According to the Daily Mail, George Osborne has been trying to persuade senior Liberal Democrats to defect to the Tories. The paper has claimed that no fewer than three MPs have been the subject of these approaches.
The way the Mail tells it, our MPs hardly dare enter their offices for fear of the shadow chancellor leaping out from behind the umbrella stand and trying to suborn them. “We’ll find you a safe seat,” he cries. “I can even arrange for you to meet Malcolm Rifkind.”
And it’s getting worse. Only this morning I found Osborne crouching amongst the yoghurts in my fridge. To be brutally frank, gentle reader, if you have not been approached by him, you are not quite such an important member of the Liberal Democrats as you thought.
But do not worry. The Tory press was full of stories about Lib Dem MPs changing parties a year ago when we were having our - how shall I put it? - eventful leadership contest. They turned out to be nonsense then. I am sure they are nonsense now.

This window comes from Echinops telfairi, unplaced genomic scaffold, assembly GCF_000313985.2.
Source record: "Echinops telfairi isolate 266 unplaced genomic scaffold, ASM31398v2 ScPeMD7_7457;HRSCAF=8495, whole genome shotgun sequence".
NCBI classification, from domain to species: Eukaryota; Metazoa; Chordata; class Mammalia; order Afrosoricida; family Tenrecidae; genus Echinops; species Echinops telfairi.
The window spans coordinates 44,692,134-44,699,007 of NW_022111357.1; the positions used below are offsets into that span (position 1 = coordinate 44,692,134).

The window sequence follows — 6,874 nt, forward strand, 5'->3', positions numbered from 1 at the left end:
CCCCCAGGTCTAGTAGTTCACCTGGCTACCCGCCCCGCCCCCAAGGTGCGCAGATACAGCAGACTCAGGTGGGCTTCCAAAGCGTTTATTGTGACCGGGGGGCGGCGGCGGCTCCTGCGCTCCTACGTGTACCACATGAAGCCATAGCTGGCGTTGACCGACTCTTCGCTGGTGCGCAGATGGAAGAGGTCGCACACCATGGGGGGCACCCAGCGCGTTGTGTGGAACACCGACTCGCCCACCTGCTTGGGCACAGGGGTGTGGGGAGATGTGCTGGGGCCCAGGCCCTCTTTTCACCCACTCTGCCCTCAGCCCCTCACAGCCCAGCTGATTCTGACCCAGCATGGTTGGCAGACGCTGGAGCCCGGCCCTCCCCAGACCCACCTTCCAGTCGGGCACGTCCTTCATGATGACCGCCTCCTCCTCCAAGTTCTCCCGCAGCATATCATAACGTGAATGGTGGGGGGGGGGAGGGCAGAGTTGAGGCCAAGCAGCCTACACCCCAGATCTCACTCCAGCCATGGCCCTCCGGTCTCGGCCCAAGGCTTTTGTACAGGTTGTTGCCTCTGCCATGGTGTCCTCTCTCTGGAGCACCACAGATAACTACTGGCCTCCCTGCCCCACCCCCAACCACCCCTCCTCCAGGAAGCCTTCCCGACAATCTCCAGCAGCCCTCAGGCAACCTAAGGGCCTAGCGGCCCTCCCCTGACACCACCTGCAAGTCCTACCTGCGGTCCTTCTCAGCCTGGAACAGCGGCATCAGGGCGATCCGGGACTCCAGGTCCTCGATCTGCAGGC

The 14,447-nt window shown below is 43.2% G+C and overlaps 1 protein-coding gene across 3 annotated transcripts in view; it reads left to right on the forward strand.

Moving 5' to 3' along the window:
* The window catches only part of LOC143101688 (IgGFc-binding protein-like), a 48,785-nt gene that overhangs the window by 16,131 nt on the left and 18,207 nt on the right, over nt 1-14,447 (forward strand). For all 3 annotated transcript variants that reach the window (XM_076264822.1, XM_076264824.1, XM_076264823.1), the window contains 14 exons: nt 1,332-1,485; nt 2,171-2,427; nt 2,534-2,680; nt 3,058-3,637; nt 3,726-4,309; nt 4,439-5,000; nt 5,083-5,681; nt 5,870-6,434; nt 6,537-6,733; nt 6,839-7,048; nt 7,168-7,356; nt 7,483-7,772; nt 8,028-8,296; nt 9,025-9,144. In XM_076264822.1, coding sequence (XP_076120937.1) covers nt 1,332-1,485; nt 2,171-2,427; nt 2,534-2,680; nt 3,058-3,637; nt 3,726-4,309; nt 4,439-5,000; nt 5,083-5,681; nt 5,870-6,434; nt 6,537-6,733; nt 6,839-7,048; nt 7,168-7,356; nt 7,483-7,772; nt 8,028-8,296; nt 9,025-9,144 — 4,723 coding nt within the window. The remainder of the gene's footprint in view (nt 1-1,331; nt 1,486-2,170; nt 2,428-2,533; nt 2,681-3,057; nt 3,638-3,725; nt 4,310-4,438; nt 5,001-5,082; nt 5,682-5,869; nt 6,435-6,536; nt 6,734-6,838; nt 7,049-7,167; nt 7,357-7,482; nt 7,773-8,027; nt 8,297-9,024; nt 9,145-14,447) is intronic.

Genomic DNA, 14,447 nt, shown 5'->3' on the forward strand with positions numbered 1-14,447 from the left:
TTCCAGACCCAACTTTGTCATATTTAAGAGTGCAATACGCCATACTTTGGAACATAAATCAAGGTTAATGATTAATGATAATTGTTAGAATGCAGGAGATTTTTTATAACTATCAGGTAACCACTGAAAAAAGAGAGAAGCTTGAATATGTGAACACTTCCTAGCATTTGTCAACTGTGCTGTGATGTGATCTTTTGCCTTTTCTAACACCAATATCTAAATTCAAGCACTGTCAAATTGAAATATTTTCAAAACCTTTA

So let’s forget these rumours and think instead about one of the great English novels. William Thackeray’s Vanity Fair was published in instalments in 1847-8. One of its central characters is a certain George Osborne. And there is something familiar about him:
“He would say it was a warm evening , or ask his partner to take an ice, with a tone as sad and confidential as if he were breaking her mother’s death to her, or preluding a declaration of love. He trampled over all the young bucks of his father’s circle, and was the hero among those third-rate men.”Young George is not irredeemably bad, but he is snobbish and far too pleased with himself. He lusts after the spirited Becky Sharp but is married to the soapy Amelia Sedley. An army office, he fights at Waterloo and Thackeray ends his account of the aftermath of the battle with the shocking words:
“Amelia was praying for George, who was lying on his face, dead, with a bullet through his heart.”Perhaps he had been trying to persuade one of Napoleon’s generals to defect to Wellington’s side?